After a torrid start to his administration in terms of tech issues, US President Donald Trump has signed a presidential order to strengthen the government’s computer infrastructure from cyber attacks.
“To truly make America safe, we truly have to make cybersecurity a major priority,” says Trump, claiming that America’s information technology network has been left vulnerable.
Looming large in Trump’s mind perhaps is the unending and even escalating rumours about the alleged Russian hacking of the US presidential elections.
US security services are convinced that Russian President Vladimir himself ordered an “influence campaign” during the election, and some believe that that campaign eventually led to the election of the Republican Trump to the White House.
Democrat Hillary Clinton was widely expected to win the election but computers at her party’s campaign headquarters were believed to have been hacked by the Russians.
Information which may have been acquired from those hacks were released to the public in dribs and drabs and this is said to have damaged Clinton’s campaign.
To compound Clinton’s problems, the then FBI director James Comey launched an investigation into her handling of classified emails while she was US secretary of state during the previous administration of President Barack Obama.
Clinton kept her emails on a private server, which is said to have been less secure than government servers.
And although Comey’s investigation largely cleared Clinton of wrongdoing, the timing of the investigation – just days before the voting took place in the presidential election – may have affected the way people voted.
The public mood was difficult to judge during the latter stages of the election, with opinion polls suggesting it could go either way – after months of showing that Clinton would win comfortably.
The leaks which may or may not have been the work of Russian hackers are claimed to have resulted in a Trump win – something Putin is said to have preferred.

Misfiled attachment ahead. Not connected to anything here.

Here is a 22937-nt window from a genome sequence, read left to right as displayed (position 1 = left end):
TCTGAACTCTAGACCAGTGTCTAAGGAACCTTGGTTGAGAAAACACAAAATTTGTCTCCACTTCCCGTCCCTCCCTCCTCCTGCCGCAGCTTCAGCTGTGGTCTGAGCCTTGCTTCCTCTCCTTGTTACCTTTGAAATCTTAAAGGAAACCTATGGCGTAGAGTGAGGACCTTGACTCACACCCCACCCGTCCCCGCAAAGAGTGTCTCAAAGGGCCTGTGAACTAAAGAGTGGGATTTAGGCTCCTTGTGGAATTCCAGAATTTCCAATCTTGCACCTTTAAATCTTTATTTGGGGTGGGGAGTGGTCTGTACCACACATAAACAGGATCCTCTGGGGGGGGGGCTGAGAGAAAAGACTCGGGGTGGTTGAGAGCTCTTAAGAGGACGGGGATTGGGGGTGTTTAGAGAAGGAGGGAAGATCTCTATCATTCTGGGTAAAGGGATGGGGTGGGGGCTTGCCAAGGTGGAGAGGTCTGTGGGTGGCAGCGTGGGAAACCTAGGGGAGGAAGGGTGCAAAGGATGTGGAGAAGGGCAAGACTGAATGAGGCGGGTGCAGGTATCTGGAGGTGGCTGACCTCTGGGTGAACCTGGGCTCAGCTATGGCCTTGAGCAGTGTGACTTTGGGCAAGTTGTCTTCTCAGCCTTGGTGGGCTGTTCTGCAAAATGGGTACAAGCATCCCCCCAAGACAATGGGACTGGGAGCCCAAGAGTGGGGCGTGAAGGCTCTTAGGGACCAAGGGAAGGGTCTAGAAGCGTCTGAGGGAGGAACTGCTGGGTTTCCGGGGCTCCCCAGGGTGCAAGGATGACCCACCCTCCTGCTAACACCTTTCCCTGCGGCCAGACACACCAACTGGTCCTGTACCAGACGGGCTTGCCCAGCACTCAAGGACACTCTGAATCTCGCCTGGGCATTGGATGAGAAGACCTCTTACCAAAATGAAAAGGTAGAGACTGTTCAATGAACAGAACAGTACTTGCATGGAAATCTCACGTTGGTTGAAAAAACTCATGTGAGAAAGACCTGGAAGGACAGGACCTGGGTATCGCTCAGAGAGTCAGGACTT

Meanwhile, the Kremlin, Russia’s governmental headquarters, has always denied any spying, and Putin did not meet Trump on the US president’s recent visit to the country, preferring instead to schedule a get-together in Germany at a later date.
In any case, Russia is not the only country which could be taking advantage of any supposed vulnerabilities in the US cyber security infrastructure.
Given that most hackers act under anonymity, who knows which country or group they represent – if any at all.
But whoever is to blame, the end result, says the White House, is that “the United States has been left vulnerable to destructive attacks through cyberspace”.
The Federal Government, as a large and lucrative target for electronic criminals and foreign agents, has been a victim of cyber intrusions for years, adds the White House in a statement.
“The cybersecurity of critical American network infrastructure – public and private alike – is under constant attack from both foreign and domestic sources,” says the White House. “On a daily basis we receive new reports of major corporations in the United States have been hacked by foreign-based threats.”
Trump had spoken of his concerns about the US government’s IT infrastructure while still a candidate.
“The scope of our cybersecurity problem is enormous,” said Trump. “Our government, our businesses, our trade secrets and our citizens’ most sensitive information are all facing constant cyberattacks and review by the enemy.”
Trump’s cyber security order essentially makes cyber security a top priority for the federal government.
And, as detailed in the statement by the White House, specific actions include:
- Requiring all agencies to use the industry-standard NIST Cybersecurity Framework to manage their cybersecurity risks;
- Requiring all agencies to prefer shared IT services in all future procurements, to the maximum extent allowed under the law;
- Requiring all agencies to explicitly document their cybersecurity risk mitigation and acceptance choices, including any decisions to not mitigate known vulnerabilities in a timely manner, and describe their action plan in a report to implement the Framework, in a report to the Department of Homeland Security and Office of Management and Budget;
- Requiring the Secretary of DHS and the Director of OMB to evaluate the totality of these reports to comprehensively assess the adequacy of the Federal Government’s overall cybersecurity risk management posture and propose changes in law, policy, and budgeting to protect adequately the executive branch enterprise;
- Requiring the Secretary of Defense and the Director of National Intelligence to undertake comparable efforts for national security systems; and
- Enabling the White House’s American Technology Council to launch a process of planning for the deliberate modernization of Federal IT, including the technical feasibility and cost effectiveness of transitioning agencies to one or more consolidated network architectures and shared services such as email.
Trump issued other guidelines for the government’s co-operation with industry on protecting critical national infrastructure, as well as defence and deterrence postures.
But in summary, this looks like a root-and-branch review of all cyber security procedures and practices in the US government.